Yorkshire quintet MY DYING BRIDE have been a staple in most Doomheads’ diets for 22 years now (probably longer than some of them have been on this planet for) and while going a little off the deep end with their more experimental “34.788%...Complete”, they have not only been one of the seminal acts of Doom Metal, but also one of the most consistent. “A Map Of All Our Failures” is album number 12 and it will once more equally satisfy and stir up some controversy among the fanbase.
Two things that have always been mainstays in the Brits’ sound have been the eerie, at times almost theatrical atmosphere and the unique vocals of Aaron Stainthorpe, who knows perfectly how to instill anguish and despair into his performances, second to none. And “A Map Of All Our Failures” is no exception to this, even though there are a few surprises to be beheld.
That MY DYING BRIDE are no strangers to stronger Death Metal influences than many of their peers is no new development, but “Kneel Till Doomsday” still manages to surprise. Starting out with the bell tolling and giving way to a classic Doom riff, the sudden Death Metal assault takes you by surprise, venomous and wrathful going for your throat when you least expect it before returning to the Doom of before. And the Death Metal comes back in “Hail Odysseus”, even though on a less successful plane, because this what seems to be a choir behind the growls and over sewing machine double-kick drums just does - not - fit. Which is a pity, because on the rest of the track drummer Shaun Taylor-Steels can display his chops, with the drum patterns being very complex while maintaining the slow and dark character of the song.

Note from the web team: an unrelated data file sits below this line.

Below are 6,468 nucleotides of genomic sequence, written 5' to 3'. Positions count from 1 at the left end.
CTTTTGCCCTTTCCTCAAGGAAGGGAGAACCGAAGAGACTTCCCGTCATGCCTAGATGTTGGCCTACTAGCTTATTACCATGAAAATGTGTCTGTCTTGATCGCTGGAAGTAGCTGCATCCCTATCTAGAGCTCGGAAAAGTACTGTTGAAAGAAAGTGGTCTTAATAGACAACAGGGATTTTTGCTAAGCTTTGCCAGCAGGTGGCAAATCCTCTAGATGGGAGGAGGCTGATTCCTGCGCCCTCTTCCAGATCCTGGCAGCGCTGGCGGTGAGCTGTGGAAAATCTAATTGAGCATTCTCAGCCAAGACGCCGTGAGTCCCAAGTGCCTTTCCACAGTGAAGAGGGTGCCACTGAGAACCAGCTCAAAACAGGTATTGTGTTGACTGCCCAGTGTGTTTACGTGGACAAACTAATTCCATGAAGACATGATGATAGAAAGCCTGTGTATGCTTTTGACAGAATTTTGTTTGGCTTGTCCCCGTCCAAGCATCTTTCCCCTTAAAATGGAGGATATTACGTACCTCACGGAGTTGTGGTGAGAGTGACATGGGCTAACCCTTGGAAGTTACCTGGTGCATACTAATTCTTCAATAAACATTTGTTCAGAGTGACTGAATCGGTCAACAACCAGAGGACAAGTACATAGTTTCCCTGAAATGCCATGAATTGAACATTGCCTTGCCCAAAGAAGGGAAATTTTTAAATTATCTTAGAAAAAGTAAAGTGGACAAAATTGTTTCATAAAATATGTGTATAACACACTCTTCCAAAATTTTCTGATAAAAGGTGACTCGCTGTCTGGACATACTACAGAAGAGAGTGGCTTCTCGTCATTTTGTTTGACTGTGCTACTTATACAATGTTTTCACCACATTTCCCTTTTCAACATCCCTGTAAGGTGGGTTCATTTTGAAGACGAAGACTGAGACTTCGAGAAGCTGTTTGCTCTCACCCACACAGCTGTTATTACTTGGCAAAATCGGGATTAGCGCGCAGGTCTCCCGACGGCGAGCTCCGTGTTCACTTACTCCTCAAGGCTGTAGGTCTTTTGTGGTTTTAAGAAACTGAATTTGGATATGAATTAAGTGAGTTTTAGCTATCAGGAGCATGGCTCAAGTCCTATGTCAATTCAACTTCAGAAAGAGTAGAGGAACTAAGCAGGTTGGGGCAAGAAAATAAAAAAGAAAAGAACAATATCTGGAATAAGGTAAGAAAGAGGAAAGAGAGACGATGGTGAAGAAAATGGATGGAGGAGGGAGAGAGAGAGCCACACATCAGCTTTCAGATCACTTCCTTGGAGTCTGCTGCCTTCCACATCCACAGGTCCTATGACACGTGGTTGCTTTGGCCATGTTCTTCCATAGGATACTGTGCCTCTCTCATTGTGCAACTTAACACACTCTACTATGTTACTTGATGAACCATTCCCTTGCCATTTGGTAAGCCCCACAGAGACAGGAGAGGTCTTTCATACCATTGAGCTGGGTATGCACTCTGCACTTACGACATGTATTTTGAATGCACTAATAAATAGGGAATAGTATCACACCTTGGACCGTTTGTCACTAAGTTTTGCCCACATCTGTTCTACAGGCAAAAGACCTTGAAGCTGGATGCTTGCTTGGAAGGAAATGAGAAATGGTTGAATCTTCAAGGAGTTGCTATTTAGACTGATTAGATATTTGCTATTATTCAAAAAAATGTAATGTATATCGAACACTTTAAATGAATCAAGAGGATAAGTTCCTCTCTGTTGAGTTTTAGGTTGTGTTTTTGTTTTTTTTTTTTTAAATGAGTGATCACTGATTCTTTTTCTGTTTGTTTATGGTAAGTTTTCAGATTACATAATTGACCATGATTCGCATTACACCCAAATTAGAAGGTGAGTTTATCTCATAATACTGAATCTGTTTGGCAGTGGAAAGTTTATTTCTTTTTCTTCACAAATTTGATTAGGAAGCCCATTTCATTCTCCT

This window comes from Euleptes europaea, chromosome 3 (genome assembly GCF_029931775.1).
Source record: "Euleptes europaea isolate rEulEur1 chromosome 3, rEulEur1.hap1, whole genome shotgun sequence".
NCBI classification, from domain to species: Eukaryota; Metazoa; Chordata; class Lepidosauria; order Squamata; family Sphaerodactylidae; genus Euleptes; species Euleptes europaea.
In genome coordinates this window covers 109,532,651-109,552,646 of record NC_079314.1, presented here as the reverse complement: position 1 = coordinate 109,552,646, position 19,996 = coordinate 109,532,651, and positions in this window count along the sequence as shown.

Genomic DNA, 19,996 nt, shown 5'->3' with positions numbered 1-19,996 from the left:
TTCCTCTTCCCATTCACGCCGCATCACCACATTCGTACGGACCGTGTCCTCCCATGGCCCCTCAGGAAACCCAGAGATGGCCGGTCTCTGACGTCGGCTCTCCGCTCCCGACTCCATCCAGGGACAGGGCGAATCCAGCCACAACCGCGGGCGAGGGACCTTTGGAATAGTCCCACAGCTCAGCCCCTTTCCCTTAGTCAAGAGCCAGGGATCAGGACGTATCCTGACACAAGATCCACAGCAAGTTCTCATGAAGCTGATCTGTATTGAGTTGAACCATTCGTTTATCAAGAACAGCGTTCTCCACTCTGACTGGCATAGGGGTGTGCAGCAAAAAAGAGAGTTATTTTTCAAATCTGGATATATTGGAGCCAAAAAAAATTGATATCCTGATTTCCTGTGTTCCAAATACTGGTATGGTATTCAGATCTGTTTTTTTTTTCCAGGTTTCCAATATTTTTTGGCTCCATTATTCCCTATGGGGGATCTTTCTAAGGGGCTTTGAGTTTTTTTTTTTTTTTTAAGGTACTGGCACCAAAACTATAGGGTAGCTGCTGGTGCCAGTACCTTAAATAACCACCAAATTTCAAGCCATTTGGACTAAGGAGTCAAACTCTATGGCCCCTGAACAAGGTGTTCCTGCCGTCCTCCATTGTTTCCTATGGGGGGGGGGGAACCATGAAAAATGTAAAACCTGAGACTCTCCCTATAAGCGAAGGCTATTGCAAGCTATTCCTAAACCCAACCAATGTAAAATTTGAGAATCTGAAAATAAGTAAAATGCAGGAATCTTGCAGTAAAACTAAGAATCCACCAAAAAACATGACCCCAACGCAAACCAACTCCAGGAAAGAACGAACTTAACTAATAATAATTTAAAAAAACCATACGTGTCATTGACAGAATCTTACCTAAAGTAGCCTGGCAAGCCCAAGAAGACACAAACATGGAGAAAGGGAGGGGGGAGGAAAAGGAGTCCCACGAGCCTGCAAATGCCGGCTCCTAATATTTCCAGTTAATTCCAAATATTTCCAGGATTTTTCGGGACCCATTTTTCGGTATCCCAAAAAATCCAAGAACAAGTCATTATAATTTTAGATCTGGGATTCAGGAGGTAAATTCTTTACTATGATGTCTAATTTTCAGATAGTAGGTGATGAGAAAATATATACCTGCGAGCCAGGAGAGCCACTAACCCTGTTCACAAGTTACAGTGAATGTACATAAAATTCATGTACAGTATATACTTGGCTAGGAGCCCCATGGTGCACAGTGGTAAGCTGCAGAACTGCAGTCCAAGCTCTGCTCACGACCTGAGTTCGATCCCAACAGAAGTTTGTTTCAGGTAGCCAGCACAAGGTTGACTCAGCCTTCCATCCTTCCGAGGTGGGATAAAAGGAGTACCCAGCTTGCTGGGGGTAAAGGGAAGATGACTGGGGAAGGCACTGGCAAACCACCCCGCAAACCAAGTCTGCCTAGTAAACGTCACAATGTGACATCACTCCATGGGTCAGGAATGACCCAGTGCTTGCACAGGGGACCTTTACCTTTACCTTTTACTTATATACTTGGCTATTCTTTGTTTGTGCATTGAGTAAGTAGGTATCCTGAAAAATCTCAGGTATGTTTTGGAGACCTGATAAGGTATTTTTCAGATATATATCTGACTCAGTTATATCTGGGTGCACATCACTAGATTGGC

The true strength of the band, though, has always been in their take on Doom (just look at the pure Doom of “Like A Perpetual Funeral”. maybe my personal favourite on the album), which is aided greatly by the tasteful infusion of the violin, where it never takes over the song or pushes into the foreground, instead adding to the atmosphere. I had mentioned the theatrical quality of some of MY DYING BRIDE’s work and “A Tapestry Scorned” has this spine-chilling narrative section with just the church organ in the background or the spoken word of the title track, which adds this extra dimension to the atmosphere. Short closer “Abandoned As Christ” has one more theatrical moment of grandeur, when Stainthorpe screams “Where was God when I most needed him?”, perfectly portraying the sense of abandonment and solitude.
With “The Map Of All Our Failures” MY DYING BRIDE once more manifest their status as one of the pillars of the earth, eh, Doom Metal genre, comfortably resting within their own niche without falling prey to the complacency other bands have had to succumb to. If you have been a fan of the Brits, this will be another favourite, if you have hated them up to now, rest assured that nothing will have changed for you either.
(Online October 18, 2012)